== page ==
Display Settings:

Format

Send to:

Choose Destination
See comment in PubMed Commons below
Respir Physiol Neurobiol. 2009 Nov 30;169(2):210-7. doi: 10.1016/j.resp.2009.07.023. Epub 2009 Aug 3.

Intermittent hypoxia induces functional recovery following cervical spinal injury.

Author information

  • 1Department of Comparative Biosciences, School of Veterinary Medicine, University of Wisconsin, Madison, WI 53706-1102, USA. vinit@wisc.edu

Abstract

Respiratory-related complications are the leading cause of death in spinal cord injury (SCI) patients. Few effective SCI treatments are available after therapeutic interventions are performed in the period shortly after injury (e.g. spine stabilization and prevention of further spinal damage). In this review we explore the capacity to harness endogenous spinal plasticity induced by intermittent hypoxia to optimize function of surviving (spared) neural pathways associated with breathing. Two primary questions are addressed: (1) does intermittent hypoxia induce plasticity in spinal synaptic pathways to respiratory motor neurons following experimental SCI? and (2) can this plasticity improve respiratory function? In normal rats, intermittent hypoxia induces serotonin-dependent plasticity in spinal pathways to respiratory motor neurons. Early experiments suggest that intermittent hypoxia also enhances respiratory motor output in experimental models of cervical SCI (cervical hemisection) and that the capacity to induce functional recovery is greater with longer durations post-injury. Available evidence suggests that intermittent hypoxia-induced spinal plasticity has considerable therapeutic potential to treat respiratory insufficiency following chronic cervical spinal injury.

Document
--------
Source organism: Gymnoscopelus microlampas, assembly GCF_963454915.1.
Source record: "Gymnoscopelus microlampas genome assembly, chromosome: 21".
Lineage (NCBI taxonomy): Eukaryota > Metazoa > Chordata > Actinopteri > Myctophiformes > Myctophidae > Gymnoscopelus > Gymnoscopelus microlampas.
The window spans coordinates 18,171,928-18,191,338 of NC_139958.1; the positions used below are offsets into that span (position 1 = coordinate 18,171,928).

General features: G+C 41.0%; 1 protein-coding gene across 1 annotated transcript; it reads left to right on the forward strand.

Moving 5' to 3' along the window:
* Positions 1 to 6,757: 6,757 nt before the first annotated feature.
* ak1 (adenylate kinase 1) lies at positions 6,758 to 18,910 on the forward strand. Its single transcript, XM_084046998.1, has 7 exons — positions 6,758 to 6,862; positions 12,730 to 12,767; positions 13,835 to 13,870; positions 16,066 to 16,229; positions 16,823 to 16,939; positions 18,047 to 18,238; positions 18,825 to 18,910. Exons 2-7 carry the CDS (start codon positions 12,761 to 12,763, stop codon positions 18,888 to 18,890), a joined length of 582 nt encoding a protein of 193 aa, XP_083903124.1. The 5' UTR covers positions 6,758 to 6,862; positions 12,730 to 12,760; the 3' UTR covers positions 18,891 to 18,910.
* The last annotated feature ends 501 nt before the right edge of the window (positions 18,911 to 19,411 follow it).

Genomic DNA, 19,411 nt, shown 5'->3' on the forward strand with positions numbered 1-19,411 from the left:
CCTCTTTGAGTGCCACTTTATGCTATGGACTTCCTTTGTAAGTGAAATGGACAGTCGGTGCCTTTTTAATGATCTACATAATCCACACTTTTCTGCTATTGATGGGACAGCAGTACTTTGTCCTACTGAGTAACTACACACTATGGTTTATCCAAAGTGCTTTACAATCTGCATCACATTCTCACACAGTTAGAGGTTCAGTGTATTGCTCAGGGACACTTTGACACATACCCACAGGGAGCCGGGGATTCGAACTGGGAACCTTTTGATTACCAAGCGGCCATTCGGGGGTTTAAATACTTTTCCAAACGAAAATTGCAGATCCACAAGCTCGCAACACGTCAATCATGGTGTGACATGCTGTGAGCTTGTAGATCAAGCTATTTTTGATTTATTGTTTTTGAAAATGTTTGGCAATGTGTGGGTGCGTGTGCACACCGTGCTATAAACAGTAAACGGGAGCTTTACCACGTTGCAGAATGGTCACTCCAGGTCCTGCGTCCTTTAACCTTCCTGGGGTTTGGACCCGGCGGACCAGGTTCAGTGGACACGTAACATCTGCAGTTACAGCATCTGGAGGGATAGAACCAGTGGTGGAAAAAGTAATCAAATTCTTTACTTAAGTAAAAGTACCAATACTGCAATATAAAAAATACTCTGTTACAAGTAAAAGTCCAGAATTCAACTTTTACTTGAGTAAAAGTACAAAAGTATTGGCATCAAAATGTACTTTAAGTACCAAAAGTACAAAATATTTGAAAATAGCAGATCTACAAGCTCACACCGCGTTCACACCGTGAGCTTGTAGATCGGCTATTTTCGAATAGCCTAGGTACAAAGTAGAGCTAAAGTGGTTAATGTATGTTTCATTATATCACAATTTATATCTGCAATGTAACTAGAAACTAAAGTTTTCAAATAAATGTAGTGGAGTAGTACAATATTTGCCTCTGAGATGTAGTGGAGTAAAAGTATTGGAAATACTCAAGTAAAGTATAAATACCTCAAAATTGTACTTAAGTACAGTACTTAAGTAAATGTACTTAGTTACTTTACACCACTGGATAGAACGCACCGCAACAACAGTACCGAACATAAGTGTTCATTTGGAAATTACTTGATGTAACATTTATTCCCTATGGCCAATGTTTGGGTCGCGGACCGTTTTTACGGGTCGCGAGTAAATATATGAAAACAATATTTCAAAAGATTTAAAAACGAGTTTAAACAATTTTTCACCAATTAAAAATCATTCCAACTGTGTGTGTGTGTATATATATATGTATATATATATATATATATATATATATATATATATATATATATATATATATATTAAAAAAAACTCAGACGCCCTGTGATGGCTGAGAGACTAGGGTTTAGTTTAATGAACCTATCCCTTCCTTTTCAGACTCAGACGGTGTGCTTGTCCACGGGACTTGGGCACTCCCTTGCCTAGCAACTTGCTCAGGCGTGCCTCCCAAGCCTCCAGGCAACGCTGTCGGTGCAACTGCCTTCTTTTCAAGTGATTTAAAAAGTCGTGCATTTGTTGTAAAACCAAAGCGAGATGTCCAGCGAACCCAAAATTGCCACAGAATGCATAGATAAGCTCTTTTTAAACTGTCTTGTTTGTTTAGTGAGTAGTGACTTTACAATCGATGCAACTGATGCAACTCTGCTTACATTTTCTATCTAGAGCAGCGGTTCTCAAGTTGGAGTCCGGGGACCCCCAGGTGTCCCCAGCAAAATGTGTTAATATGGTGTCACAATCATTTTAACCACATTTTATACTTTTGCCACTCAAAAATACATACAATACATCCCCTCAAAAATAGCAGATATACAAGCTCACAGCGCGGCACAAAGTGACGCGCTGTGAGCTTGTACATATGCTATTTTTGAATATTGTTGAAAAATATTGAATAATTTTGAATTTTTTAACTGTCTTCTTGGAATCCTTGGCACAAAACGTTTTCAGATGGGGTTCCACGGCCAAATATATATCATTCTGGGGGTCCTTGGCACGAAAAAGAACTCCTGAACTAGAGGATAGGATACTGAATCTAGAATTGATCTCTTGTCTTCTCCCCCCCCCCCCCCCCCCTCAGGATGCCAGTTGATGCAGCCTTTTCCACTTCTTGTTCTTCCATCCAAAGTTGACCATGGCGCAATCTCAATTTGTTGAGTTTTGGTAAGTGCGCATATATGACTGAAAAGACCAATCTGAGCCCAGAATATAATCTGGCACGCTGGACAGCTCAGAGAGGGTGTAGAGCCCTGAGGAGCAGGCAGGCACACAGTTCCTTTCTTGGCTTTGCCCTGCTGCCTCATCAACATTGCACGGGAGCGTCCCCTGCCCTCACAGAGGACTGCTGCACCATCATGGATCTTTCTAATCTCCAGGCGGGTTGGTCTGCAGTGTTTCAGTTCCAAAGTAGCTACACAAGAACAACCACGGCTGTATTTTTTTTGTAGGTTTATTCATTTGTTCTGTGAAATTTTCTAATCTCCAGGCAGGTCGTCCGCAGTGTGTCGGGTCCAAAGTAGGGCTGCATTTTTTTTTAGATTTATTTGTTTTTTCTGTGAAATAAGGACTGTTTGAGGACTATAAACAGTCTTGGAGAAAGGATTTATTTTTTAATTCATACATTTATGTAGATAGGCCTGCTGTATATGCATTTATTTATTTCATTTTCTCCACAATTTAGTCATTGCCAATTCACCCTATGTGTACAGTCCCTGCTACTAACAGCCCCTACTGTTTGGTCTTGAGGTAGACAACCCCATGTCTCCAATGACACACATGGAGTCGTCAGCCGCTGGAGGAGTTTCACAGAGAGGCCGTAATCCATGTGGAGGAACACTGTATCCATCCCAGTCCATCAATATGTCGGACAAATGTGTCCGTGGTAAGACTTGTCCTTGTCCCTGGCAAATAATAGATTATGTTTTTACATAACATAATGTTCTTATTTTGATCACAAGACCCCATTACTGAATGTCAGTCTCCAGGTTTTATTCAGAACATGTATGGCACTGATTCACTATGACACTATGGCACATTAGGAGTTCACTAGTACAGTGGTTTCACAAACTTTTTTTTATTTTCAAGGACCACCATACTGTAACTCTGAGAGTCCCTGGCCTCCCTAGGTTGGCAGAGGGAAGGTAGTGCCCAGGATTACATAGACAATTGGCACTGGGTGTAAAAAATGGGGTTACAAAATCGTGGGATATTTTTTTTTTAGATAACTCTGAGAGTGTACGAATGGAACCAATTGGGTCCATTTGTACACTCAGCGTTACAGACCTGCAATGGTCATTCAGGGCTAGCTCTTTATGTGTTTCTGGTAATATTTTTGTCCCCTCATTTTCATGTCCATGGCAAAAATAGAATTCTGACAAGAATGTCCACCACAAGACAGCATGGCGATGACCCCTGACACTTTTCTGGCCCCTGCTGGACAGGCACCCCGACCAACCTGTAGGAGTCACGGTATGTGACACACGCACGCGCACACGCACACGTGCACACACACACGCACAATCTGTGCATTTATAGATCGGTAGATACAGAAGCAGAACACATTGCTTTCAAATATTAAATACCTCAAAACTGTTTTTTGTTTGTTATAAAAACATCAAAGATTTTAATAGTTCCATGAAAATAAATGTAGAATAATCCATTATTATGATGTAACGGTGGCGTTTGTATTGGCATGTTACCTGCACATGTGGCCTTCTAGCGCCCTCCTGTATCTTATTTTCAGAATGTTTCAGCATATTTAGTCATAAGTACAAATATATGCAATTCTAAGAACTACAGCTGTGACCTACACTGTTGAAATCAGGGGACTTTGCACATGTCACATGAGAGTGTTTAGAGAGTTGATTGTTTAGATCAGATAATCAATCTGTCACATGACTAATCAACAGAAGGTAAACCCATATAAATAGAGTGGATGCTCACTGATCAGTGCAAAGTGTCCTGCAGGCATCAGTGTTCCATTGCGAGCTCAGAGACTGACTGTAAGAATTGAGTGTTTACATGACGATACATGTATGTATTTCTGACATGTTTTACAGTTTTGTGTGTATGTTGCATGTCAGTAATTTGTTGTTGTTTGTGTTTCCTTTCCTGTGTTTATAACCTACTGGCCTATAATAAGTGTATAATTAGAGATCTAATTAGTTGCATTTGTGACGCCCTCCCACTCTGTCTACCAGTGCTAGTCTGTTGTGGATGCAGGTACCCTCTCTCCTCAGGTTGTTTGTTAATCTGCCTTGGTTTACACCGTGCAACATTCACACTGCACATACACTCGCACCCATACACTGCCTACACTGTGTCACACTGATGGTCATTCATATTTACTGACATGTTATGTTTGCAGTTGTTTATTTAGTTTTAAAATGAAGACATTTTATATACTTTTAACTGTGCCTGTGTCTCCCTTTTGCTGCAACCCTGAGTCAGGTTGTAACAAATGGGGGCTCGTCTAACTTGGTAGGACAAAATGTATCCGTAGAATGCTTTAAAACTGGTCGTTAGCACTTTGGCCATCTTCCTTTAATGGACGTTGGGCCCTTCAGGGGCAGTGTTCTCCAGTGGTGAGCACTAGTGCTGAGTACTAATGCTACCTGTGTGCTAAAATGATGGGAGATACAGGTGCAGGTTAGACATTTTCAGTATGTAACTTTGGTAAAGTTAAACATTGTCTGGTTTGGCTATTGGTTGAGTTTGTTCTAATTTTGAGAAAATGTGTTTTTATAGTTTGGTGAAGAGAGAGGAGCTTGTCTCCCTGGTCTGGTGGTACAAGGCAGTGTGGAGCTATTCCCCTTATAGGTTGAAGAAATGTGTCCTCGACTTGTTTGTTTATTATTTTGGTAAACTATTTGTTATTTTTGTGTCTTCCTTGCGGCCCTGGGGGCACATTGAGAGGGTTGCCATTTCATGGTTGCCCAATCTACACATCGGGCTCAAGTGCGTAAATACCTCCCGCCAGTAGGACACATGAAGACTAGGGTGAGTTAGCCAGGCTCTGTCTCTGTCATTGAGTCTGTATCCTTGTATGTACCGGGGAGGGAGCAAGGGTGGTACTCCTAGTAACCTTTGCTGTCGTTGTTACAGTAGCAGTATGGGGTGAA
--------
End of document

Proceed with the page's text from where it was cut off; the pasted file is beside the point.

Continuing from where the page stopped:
PMID:
19651247
[PubMed - indexed for MEDLINE]
PMCID:
PMC2783733
Free PMC Article

Images from this publication.See all images (2)Free text

Figure 1
Figure 2
PubMed Commons home

PubMed Commons

0 comments
How to join PubMed Commons

    Supplemental Content

    Full text links

    Icon for Elsevier Science Icon for PubMed Central
    Loading ...
    Write to the Help Desk